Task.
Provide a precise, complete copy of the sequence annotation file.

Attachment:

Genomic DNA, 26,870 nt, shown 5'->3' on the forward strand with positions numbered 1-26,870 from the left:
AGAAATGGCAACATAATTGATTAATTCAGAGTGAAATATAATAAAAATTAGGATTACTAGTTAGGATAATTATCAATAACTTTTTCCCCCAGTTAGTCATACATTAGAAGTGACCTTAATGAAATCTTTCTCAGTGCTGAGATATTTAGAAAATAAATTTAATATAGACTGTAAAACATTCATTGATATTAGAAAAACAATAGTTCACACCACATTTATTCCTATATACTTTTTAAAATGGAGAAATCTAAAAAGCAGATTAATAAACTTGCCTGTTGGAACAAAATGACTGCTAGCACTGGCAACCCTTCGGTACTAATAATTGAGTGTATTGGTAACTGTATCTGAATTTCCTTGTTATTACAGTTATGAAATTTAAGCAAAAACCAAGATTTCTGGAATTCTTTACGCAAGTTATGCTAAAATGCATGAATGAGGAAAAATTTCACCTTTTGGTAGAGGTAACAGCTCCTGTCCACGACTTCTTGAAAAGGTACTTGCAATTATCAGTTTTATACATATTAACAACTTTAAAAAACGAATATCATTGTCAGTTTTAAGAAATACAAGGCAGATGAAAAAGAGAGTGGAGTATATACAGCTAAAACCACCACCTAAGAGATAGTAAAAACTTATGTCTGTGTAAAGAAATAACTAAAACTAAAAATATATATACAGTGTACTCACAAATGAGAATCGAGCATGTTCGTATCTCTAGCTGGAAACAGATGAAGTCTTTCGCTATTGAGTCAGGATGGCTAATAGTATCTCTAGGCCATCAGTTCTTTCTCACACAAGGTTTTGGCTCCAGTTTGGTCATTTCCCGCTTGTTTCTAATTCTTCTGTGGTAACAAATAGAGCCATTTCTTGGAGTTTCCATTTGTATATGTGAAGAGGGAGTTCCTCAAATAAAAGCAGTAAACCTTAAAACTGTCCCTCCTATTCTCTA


Genomic DNA, 26,870 nt, shown 5'->3' on the forward strand with positions numbered 1-26,870 from the left:
AGAAATGGCAACATAATTGATTAATTCAGAGTGAAATATAATAAAAATTAGGATTACTAGTTAGGATAATTATCAATAACTTTTTCCCCCAGTTAGTCATACATTAGAAGTGACCTTAATGAAATCTTTCTCAGTGCTGAGATATTTAGAAAATAAATTTAATATAGACTGTAAAACATTCATTGATATTAGAAAAACAATAGTTCACACCACATTTATTCCTATATACTTTTTAAAATGGAGAAATCTAAAAAGCAGATTAATAAACTTGCCTGTTGGAACAAAATGACTGCTAGCACTGGCAACCCTTCGGTACTAATAATTGAGTGTATTGGTAACTGTATCTGAATTTCCTTGTTATTACAGTTATGAAATTTAAGCAAAAACCAAGATTTCTGGAATTCTTTACGCAAGTTATGCTAAAATGCATGAATGAGGAAAAATTTCACCTTTTGGTAGAGGTAACAGCTCCTGTCCACGACTTCTTGAAAAGGTACTTGCAATTATCAGTTTTATACATATTAACAACTTTAAAAAACGAATATCATTGTCAGTTTTAAGAAATACAAGGCAGATGAAAAAGAGAGTGGAGTATATACAGCTAAAACCACCACCTAAGAGATAGTAAAAACTTATGTCTGTGTAAAGAAATAACTAAAACTAAAAATATATATACAGTGTACTCACAAATGAGAATCGAGCATGTTCGTATCTCTAGCTGGAAACAGATGAAGTCTTTCGCTATTGAGTCAGGATGGCTAATAGTATCTCTAGGCCATCAGTTCTTTCTCACACAAGGTTTTGGCTCCAGTTTGGTCATTTCCCGCTTGTTTCTAATTCTTCTGTGGTAACAAATAGAGCCATTTCTTGGAGTTTCCATTTGTATATGTGAAGAGGGAGTTCCTCAAATAAAAGCAGTAAACCTTAAAACTGTCCCTCCTATTCTCTA